Vocabulary/fork

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[x] (f g h) y Fork Invisible Conjunction

Rank Infinity -- operates on [x and] y as a whole -- WHY IS THIS IMPORTANT?


(f g h) makes a single new verb out of the three verbs: f g h. This verb can then be applied to arguments. The form (f g h) y) creates a new verb and immediately executes it:

  • Monad: f gets applied to noun: y
  • Monad: h gets applied to noun: y
  • Dyad: g combines the two results
   y=: 3 3 3 4 3  NB. noun: a time-series
   f=: +/         NB. verb: sum its arg: y
   h=: #          NB. verb: count its arg: y
   g=: %          NB. verb: divide the two results
   (f g h) y      NB. the mean value of series: y
3.2
   mean=: f g h   NB. assign the fork (f g h) to a name
   mean y         NB. does it work? Yes...
3.2

Details

Three adjacent verbs, or a noun followed by two verbs, when not followed by a noun (as in [x] (f g h) y), create a fork that separately executes f and h on the argument(s) of the fork, and then executes g dyadically on those results:

If f is a noun, its "execution" simply produces its value, as discussed below.

We are talking here about after modifiers have been applied, so that there are only verbs and nouns. (%&2 + 2&*) is a fork made from the three verbs %&2, +, and 2&* .

x (f g h) y ⇔ (x f y) g (x h y)       result
(f g h) y ⇔ (f y) g (h y)                |
                                         g
                                        / \
                                       /   \
                                      /     \
                                     f       h
                                   [/]\    [/]\
                                  [x]  y  [x]  y
   (+/ % #) 1 2 3 4 5   NB. A fork
3
   (+/ 1 2 3 4 5) % (# 1 2 3 4 5)   NB. equivalent computation
3

There is a huge difference between

   %: +/ *: 3 4  NB. Pythagorean theorem: square, then total, then square root
5

and

   (%: +/ *:) 3 4  NB. ???
10.7321 17.7321
     11      18

The first is simply right-to-left execution of *: 3 4 followed by +/ 9 16 followed by %: 25 . The second creates a fork out of the verbs (%: +/ *:) and then executes that according to the definition above, producing who-knows-what.


A Beginner's Error

J beginners often code a fork by mistake.

The beginner might spot an attractive sequence of three verbs in sample code, e.g.  %: +/ *: (viz. the Pythagorean calculation above) and copy this sequence to make a named verb

   length=: %: +/ *:   NB. the length of vector y

But the result may be unexpected:

   length 3 4
10.7321 17.7321
     11      18

The assignment to the name length created a fork because the three verbs were not followed by a noun.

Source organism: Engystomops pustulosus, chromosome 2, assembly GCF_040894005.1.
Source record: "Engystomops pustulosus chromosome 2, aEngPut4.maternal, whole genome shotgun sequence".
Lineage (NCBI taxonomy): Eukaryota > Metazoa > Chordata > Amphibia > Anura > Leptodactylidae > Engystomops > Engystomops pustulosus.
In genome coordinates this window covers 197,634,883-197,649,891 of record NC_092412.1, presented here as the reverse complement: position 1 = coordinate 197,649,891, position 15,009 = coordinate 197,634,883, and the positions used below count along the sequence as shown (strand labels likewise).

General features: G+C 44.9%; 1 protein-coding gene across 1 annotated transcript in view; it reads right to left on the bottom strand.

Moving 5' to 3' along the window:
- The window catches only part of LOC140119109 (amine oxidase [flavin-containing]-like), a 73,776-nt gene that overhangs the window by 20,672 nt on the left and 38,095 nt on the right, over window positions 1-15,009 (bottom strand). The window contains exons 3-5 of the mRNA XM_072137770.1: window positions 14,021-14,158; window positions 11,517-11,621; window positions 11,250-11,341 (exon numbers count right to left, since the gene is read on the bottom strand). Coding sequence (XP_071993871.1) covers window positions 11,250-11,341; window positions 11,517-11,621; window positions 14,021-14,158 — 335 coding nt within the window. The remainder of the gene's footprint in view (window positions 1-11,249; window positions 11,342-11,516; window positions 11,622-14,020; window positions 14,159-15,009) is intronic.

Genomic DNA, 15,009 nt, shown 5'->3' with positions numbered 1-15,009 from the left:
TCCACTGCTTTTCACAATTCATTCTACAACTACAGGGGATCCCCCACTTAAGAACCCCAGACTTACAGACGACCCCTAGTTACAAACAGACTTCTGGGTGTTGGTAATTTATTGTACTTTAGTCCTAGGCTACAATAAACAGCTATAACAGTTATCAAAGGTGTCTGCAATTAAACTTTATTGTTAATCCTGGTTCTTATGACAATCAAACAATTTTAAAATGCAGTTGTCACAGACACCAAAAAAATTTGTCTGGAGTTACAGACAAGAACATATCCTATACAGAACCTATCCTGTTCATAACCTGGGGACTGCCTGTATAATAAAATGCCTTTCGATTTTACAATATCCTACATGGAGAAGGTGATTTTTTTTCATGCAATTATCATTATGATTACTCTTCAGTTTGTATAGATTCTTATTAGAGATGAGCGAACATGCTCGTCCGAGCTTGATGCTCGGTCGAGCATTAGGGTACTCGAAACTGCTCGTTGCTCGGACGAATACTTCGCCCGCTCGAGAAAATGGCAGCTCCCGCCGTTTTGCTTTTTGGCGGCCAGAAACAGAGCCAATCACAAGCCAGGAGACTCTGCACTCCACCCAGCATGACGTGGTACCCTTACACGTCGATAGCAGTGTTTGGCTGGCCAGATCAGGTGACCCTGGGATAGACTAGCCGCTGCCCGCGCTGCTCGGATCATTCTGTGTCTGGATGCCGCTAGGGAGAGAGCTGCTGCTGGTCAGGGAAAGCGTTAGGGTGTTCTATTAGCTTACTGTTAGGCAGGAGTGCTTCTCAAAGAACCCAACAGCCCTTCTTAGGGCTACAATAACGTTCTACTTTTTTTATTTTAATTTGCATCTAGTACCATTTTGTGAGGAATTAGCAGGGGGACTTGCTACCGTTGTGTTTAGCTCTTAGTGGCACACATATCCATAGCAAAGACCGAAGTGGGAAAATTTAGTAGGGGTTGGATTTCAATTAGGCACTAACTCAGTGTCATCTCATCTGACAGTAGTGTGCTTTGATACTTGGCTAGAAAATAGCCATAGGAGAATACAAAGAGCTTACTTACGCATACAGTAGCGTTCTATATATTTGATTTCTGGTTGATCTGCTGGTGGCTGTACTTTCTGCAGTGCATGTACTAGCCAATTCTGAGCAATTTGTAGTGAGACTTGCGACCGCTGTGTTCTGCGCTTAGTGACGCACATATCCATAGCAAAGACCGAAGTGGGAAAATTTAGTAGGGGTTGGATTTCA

One way to think of this is that when substituting for a name, like length here, you'd put parentheses around the substituted phrase to avoid strange effects – which is typical math practice.

For example, let y=x+2

Substituting for y in z=y^2^+2y+5 yields z=(x+2)^2^+2(x+2)+5

However, in the sentence

   length 3 4

substituting for the name length in this manner yields

   (%: +/ *:) 3 4

You have accidentally created a fork. To do what you intend, insert: @: between the three verbs

   length=: %: @: (+/) @: *:

Here is an equivalent construct using two forks instead of @:

   length=: [: %: [: +/ *:
   length=: [: %: ([: +/ *:)   NB. redundant parens to hilite the 2 forks

ASIDE:
The substitution model described above is not at all how J actually executes sentences. But it gives the right answers.


Common uses

1. Compute the mean value of time-series y by dividing the sum over y

   +/y

by the tally of y

   #y
   mean=: +/ % #
   mean 3 3 3 4 3
3.2

More Information

1. If the fork itself is executed dyadically, i. e. there is a left argument (x (f g h) y), verbs f and h are executed dyadically as x f y and x h y. If there is no x argument to the fork ((f g h) y), f and h are executed as f y and h y.

2. When a fork appears in a tacit definition, where it is creating a verb (and therefore not being executed on a noun), it doesn't have to be enclosed in parentheses:

   mean =: +/ % #
   mean 1 2 3
2

3. In a normal sentence that is executing on noun arguments to produce a noun result, a fork must be enclosed in parentheses, as discussed above.

4. The sequence noun-verb-verb, not followed by a noun, produces a NVV fork which is like a regular fork except that the noun simply produces its value regardless of the arguments to the fork.

 result of [x] (N g h) y
    |
    g
   / \
  N   h
    [/]\
   [x]  y

   5 (3 + *) 6
33

5. A sequence of more than 3 verbs in a row (not followed by a noun) is processed from right to left and becomes a sequence of forks. If the sequence has an even number of verbs, the last one on the left is part of a final hook.

Odd-numbered positions (numbering from the right starting at 1), except the rightmost, may be filled by nouns, as in NVV forks.